Music has always been my dominant passion, and it has always been a medicine— a way to give lightness to life.

Global music icon, Andrea Bocelli, considered one of the most prolific voices in Italian opera and one of the greatest tenors of all time, grew up in the idyllic postcard countryside of Lajatico Tuscany, a far cry from the stratospheric international success he is living today. With combined sales of over 90 million albums and more than five billion streams, the long-standing ambassador for Italian culture around the world continues to enchant all who hear him. In this exclusive interview, Andrea opens up about his childhood, cultivating himself, the tension between pursuing law or pursuing his passion for music, the serendipitous encounter that thrust him into the spotlight, his deep faith and values, his inspiring documentary, and the lightness and life they are spreading to people in need through the efforts of the Andrea Bocelli Foundation, founded together with his wife, Veronica Berti.


Maestro, how would you describe your childhood in Lajatico?

I would describe it as a happy, stimulating and very active childhood. In close contact with nature, I grew up in the countryside; I had two parents who loved me very much, handing me that hierarchy of values on which I then based my adult life.

You lived a childhood very close to the earth in the open Tuscan air. How did music come calling for you?

My parents had not had the opportunity to cultivate opera or classical music because they worked a lot and did not have the material time to deepen their knowledge of those repertoires. But I had a music addict uncle, and I was already passionate about opera at the age of six or seven. I consumed the micro-grooves that as if by magic, from the turntable in the living room, filled the house with the great operatic arias, and before long, I was able to recognize all the greatest voices of all time.

By nature, and by birth, you had a natural gift. Did you ever imagine, as a young boy, while studying singing and playing piano, that you could make music your career?

For a country boy like me, making music a profession without any connection in the entertainment world was a daring challenge with an uncertain outcome. This is also why my father insisted that I undertake university studies at the same time. However, I never abandoned the dream of living and supporting my family through music, even during my law studies, even when I performed in piano bars to pay for singing lessons.

What expectations did you have, or did you?

Up to the age of thirty-five, making a career of music was a chimera for me, a mirage—something glimpsed but never achieved. In the end, reality surpassed all my dreams, even the most daring. I remember, for example, my debut on the opera stage in “Macbeth”. It was 1994, and I was making a dream come true that I had been cherishing for years. But what I considered a point of arrival was vice versa the point of departure.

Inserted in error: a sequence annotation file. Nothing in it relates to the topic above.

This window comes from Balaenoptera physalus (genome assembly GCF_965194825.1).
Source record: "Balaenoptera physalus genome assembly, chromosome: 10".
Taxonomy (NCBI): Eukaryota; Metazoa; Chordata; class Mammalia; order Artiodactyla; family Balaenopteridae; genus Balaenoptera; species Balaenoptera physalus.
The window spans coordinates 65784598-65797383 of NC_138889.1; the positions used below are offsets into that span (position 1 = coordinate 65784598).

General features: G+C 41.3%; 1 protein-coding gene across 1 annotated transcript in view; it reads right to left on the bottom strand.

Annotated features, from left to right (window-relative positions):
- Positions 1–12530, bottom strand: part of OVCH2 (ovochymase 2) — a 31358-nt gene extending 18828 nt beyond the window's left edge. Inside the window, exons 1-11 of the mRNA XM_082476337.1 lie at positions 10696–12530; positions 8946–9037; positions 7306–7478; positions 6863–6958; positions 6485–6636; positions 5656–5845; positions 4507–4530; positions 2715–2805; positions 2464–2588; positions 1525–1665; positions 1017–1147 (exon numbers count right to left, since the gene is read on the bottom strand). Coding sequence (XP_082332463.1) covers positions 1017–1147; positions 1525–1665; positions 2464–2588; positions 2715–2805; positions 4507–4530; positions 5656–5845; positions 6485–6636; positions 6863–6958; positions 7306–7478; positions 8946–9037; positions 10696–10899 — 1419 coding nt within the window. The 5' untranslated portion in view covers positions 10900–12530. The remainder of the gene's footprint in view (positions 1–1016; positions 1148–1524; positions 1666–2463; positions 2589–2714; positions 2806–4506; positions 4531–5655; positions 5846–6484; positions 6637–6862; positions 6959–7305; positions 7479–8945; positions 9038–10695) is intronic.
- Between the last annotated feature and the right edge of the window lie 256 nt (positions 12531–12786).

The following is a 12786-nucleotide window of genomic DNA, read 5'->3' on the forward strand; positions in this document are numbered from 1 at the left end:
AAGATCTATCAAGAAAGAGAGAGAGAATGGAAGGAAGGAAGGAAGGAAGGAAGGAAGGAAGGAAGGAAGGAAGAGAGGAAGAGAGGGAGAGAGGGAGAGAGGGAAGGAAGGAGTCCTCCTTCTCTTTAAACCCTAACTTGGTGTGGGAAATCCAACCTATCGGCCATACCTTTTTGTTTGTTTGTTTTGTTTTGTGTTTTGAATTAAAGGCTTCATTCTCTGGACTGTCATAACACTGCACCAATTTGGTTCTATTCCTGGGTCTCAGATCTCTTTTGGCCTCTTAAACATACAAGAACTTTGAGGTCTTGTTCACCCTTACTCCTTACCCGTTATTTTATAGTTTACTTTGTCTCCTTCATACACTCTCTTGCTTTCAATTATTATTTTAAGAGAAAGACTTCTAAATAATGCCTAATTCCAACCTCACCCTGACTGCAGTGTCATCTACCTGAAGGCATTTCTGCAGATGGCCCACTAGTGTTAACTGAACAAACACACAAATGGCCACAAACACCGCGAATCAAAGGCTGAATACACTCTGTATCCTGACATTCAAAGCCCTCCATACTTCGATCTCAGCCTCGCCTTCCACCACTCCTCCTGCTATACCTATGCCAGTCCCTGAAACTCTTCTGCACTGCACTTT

Ancient Greeks saw music as a gift of the gods and they believed music could have a positive effect on both body and mind of the listener. What is music according to Andrea Bocelli?

Music is a friend that accompanies you for life. All art is a gift from Heaven designed to express the spirit and, therefore to propagate good. Music has always been my dominant passion, and it has always been a medicine, a way to give lightness to life.

How important was it for you then, and how important is singing and instrument instruction for a young talent who wants to pursue a career in music?

I was self-taught as a child. I learned to play many instruments out of curiosity and the fun of making music. I loved that the language of music seemed to be much more powerful than the verbal one because it is universal and able to open the heart and the mind. But it is only many years later, in late adolescence, that I began to study piano seriously. To the young person who wants to be a musician, I would remind you that, in addition to talent (and that cannot be acquired), it also takes will, humility, a spirit of sacrifice, stubbornness, curiosity, determination in addition to a hint of narcissism.


You are one of the few singers (perhaps the only one) who manages to dominate three distinct worlds (pop, opera, and classical) and switch from one to the other with extreme ease, sometimes even within the same song (Con Te Partirò is perhaps the most representative song of this stylistic union). Do you think this versatility has been decisive for your career?

At that time, the hopes of making singing my profession had faded. Having collected many closed doors and a sturdy apprenticeship also made up of many setbacks and things “gone wrong,” which pushed the beginning of my career further and further away. I was undoubtedly agitated because I understood, at least in part, the importance of that audition in the presence of Zucchero. I was no longer twenty, but it is true that fate crossed our lives when he was already a famous artist in the world, and I was an unknown tenor and piano bar pianist. Everything starts from those lyrical inserts of “Miserere.” Everything starts from that song, so original, to the point that it resembled no other.


Have mercy (Miserere)
Have mercy, have mercy
have mercy, dear me,
but I make a toast to life!

What a mistery is my life,
what a mistery,
I am a sinner in the year of 80000,
a liar!
Where am I? What do I do?
How do I live?

I live in the soul of the world
lost in the depths of life!
Have mercy, dear me,
but I make a toast to life!

I am the saint who betrayed you
when you were alone
and I live somewhere else, observing the world